Development of Microarrays-based Metagenomics Technology for Monitoring Sulfate-Reducing Bacteria in Subsurface Environments

Award Information
Agency: Department of Energy
Branch: N/A
Contract: DE-FG02-10ER86444
Agency Tracking Number: 95809
Amount: $749,791.00
Phase: Phase II
Program: STTR
Awards Year: 2011
Solicitation Year: 2010
Solicitation Topic Code: 33 b
Solicitation Number: DE-FOA-0000161
Small Business Information
716 Waterwood Dr., Norman, OK, 73072-4369
DUNS: 827000956
HUBZone Owned: N
Woman Owned: Y
Socially and Economically Disadvantaged: N
Principal Investigator
 Jizhong Zhou
 (405) 213-1790
Business Contact
 Cindy Shi
Title: Dr.
Phone: (405) 213-1790
Research Institution
 University of Oklahoma
 Three Partners Place, Suite 150
201 David L. Boren Blvd
Norman, OK, 73019-5300
 () -
 Nonprofit college or university
Due to their vast diversity and as-yet uncultivated status, detecting, characterizing and quantifying microorganisms in natural settings are of grand challenge, and understanding the mechanistic linkages between microbial diversity and ecosystem functioning and their feedback responses to human activities and climate change is even more difficult. There is an urgent need to develop rapid high throughput metagenomics technologies for characterizing microbial community structure, functions and activities. Large-scale genome sequencing and associated metagenomic technologies such as GeoChip have revolutionized the study of microbial communities. The GeoChip is a revolutionary high throughput genomics technology for linking microbial community structure to functions, allowing researchers to address scientific questions which could not be approached previously. GeoChip-based technologies, OU GeoChip, won one of R & amp;D 100 Awards of 2009, which recognize 100 most technological innovations with the greatest commercial potentials. In this Phase I project, we will further develop the GeoChip-based metagenomic technology and associated computational tools in coupling with high throughput sequencing for simultaneously detecting many sulfate reducing bacteria (SRB) in subsurface environments important to environmental cleanup and management. We will first develop novel computational approaches to design specific gene probes for microarray fabrication. We will then use high throughput sequencing approaches to examine the diversity of SRB in the ERSP Field Research Center at Oak Ridge, followed by developing more representative GeoChip for detecting SRB for bioremediation of uranium and other heavy metals. Commercial Applications and Other Benefits: New software tools for designing specific probes and a prototype dsrAB microarray for detecting SRB populations will be developed through the Phase I support. On one hand, this will directly help address the outlined objectives of the proposed Phase II study for developing more comprehensive GeoChip of commercial values for studying subsurface biogeochemical processes important to environmental cleanup and management. On the other hand, the richer information on SRB will strengthen the commercial potential and sales of the current version of GeoChip for studying subsurface microbial communities, which has been utilized by many scientists from different countries. In addition, the developed GeoChip and computational tools will be not only important for assessing subsurface microbial communities, but also useful for studying microbial communities in general from other environments such as soils, marine sediments, waste waters, and biocorrosion.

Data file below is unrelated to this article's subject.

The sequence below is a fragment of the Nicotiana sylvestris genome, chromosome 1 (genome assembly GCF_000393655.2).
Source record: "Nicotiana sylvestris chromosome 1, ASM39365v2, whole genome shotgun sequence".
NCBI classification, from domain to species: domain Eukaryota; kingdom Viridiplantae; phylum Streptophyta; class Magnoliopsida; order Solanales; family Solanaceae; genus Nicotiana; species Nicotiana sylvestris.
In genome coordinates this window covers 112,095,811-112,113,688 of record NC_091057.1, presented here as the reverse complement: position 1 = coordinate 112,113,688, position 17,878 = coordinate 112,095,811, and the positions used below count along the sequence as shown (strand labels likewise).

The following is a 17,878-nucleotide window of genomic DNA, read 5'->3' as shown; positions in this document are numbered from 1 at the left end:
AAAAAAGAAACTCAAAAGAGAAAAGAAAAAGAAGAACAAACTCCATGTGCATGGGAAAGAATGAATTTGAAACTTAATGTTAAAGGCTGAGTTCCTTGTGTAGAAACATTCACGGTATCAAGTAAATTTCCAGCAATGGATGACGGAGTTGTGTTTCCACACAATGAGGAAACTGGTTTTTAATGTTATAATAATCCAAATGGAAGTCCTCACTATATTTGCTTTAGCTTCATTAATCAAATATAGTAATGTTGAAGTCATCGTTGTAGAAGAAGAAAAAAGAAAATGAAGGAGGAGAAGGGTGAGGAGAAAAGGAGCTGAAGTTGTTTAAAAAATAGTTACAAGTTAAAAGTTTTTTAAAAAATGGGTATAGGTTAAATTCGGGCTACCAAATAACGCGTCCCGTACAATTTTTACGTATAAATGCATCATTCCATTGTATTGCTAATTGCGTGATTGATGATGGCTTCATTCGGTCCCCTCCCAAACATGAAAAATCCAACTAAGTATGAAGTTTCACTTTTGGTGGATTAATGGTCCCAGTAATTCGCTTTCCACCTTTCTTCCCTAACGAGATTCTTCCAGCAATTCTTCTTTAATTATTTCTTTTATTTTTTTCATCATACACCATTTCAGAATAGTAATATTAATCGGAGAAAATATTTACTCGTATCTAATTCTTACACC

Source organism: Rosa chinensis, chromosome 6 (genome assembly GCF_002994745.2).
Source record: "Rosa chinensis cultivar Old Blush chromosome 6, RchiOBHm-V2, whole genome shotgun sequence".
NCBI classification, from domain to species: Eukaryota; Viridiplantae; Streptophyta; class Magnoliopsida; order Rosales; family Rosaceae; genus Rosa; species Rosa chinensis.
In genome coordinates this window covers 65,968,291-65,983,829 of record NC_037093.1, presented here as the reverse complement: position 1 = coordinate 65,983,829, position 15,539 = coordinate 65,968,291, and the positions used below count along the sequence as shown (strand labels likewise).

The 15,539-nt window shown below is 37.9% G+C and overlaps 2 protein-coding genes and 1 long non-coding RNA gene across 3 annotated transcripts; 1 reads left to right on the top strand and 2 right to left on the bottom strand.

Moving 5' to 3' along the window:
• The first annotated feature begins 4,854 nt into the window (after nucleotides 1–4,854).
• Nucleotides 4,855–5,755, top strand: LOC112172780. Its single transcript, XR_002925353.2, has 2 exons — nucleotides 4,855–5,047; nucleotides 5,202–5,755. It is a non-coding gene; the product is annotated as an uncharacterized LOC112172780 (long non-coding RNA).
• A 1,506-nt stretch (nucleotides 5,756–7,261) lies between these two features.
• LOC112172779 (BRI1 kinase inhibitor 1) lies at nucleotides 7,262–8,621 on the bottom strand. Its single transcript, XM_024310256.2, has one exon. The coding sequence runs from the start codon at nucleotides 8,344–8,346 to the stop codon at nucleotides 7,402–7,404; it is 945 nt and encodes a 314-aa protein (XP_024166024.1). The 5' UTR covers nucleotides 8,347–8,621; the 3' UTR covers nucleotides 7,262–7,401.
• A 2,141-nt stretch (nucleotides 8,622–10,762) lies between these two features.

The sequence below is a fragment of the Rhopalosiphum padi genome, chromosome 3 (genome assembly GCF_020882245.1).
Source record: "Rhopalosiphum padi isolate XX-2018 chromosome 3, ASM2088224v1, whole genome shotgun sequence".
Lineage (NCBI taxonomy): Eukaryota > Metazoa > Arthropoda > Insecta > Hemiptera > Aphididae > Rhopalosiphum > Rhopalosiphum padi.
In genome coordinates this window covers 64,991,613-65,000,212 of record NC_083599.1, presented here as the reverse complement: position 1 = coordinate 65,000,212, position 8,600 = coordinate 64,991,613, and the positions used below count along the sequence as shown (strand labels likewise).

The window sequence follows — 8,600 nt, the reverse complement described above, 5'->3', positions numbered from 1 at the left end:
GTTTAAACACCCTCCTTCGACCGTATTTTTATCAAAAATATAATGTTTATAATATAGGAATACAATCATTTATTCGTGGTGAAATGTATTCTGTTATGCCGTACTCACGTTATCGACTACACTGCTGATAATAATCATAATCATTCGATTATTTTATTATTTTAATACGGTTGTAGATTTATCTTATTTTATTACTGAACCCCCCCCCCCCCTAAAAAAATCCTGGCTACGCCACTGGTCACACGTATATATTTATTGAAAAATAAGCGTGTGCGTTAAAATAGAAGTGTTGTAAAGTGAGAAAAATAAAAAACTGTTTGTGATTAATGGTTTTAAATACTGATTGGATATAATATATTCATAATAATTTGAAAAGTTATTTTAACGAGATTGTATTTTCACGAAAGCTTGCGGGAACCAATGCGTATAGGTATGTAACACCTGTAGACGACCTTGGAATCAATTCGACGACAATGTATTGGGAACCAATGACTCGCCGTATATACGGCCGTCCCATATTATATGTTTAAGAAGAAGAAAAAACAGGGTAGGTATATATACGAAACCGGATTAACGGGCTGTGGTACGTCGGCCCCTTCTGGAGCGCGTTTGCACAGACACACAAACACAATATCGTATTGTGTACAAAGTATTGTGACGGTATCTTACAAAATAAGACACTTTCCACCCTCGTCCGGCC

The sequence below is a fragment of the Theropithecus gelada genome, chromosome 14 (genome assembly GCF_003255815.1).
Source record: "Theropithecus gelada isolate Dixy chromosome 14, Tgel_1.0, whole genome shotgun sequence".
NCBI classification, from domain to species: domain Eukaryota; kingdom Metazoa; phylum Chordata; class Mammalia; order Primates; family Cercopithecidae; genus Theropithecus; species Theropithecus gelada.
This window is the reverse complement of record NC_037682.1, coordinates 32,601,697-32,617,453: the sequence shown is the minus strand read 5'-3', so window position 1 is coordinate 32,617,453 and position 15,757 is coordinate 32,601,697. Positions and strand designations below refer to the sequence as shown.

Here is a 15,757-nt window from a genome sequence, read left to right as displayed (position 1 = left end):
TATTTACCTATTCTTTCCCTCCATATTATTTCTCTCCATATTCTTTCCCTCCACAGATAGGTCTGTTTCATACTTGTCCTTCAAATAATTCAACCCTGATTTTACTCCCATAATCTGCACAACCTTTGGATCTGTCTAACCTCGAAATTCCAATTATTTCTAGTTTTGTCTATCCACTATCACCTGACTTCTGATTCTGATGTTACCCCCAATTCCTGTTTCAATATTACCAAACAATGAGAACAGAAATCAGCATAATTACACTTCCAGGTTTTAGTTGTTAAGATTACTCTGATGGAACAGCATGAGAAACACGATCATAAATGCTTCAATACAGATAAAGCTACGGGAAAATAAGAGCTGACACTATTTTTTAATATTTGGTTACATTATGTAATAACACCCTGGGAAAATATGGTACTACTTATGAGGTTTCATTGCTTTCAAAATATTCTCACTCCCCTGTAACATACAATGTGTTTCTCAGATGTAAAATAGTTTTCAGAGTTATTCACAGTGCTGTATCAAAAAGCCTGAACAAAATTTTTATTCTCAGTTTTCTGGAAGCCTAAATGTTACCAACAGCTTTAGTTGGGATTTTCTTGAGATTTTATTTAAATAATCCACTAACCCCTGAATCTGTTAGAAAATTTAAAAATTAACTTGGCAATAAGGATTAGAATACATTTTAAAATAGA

* Information listed above is at the time of submission. *

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